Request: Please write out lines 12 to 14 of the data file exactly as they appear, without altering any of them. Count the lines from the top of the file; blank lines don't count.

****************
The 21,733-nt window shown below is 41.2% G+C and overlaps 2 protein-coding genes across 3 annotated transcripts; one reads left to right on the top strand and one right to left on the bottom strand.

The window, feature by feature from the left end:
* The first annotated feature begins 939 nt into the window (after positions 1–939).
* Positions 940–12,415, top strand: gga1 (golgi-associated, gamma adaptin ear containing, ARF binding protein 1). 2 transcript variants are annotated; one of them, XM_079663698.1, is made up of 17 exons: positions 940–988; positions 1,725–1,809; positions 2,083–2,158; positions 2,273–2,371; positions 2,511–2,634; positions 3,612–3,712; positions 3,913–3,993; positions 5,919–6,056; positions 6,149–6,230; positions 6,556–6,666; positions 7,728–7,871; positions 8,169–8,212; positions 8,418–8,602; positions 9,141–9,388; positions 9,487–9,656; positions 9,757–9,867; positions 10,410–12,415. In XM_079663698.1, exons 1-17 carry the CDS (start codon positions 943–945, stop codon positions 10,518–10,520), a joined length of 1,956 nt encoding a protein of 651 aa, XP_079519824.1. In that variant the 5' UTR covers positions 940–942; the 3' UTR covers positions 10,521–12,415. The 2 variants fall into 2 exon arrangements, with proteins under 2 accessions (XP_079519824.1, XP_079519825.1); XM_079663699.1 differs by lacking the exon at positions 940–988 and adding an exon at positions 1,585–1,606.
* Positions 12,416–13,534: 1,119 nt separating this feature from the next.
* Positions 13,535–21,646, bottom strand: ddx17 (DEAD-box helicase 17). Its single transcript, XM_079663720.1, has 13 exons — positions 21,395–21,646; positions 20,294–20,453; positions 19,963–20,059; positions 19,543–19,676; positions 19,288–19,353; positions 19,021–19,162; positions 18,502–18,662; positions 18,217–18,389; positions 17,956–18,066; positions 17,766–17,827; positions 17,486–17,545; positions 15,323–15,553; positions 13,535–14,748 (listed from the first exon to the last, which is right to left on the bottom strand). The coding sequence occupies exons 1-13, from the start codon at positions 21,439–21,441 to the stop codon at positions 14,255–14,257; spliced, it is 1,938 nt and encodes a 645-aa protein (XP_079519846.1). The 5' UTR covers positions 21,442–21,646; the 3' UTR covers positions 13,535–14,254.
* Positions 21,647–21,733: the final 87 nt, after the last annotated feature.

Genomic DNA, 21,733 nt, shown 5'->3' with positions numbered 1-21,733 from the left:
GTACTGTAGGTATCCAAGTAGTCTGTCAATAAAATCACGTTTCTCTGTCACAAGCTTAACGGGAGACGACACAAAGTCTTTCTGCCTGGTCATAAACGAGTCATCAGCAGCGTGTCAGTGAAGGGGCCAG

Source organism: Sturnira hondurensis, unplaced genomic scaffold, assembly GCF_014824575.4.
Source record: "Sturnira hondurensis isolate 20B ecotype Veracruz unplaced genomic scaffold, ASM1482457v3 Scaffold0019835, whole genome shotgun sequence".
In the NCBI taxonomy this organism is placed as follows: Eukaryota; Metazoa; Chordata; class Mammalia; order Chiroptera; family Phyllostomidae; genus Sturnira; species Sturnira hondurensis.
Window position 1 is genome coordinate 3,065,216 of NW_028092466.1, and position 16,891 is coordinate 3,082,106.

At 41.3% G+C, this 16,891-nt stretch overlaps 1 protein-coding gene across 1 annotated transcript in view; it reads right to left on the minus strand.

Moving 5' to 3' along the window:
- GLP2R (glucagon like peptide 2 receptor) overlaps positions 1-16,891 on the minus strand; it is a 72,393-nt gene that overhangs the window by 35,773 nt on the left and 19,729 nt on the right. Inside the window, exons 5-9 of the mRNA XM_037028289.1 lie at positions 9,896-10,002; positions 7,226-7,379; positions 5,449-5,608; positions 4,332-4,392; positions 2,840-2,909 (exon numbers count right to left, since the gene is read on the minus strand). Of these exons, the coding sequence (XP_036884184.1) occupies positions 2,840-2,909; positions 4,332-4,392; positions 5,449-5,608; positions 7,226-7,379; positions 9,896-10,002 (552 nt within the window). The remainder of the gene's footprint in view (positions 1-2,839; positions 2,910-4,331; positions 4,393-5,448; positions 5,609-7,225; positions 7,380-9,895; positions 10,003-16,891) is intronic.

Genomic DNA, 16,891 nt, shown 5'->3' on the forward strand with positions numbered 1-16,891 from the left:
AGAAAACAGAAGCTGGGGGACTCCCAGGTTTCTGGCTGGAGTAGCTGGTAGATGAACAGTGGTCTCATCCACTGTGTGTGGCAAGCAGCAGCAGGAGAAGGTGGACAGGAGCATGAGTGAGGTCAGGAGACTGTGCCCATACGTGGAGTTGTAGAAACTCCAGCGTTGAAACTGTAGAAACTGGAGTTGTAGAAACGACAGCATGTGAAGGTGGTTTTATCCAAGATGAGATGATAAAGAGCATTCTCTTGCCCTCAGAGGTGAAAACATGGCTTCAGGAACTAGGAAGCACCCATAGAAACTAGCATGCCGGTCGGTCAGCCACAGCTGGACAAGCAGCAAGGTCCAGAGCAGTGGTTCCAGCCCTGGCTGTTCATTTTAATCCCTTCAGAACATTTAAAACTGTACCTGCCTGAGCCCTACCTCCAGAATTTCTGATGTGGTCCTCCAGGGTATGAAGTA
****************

In the NCBI taxonomy this organism is placed as follows: Eukaryota; Metazoa; Chordata; class Mammalia; order Chiroptera; family Phyllostomidae; genus Sturnira; species Sturnira hondurensis.
Window position 1 is genome coordinate 3,065,216 of NW_028092466.1, and position 16,891 is coordinate 3,082,106.

At 41.3% G+C, this 16,891-nt stretch overlaps 1 protein-coding gene across 1 annotated transcript in view; it reads right to left on the minus strand.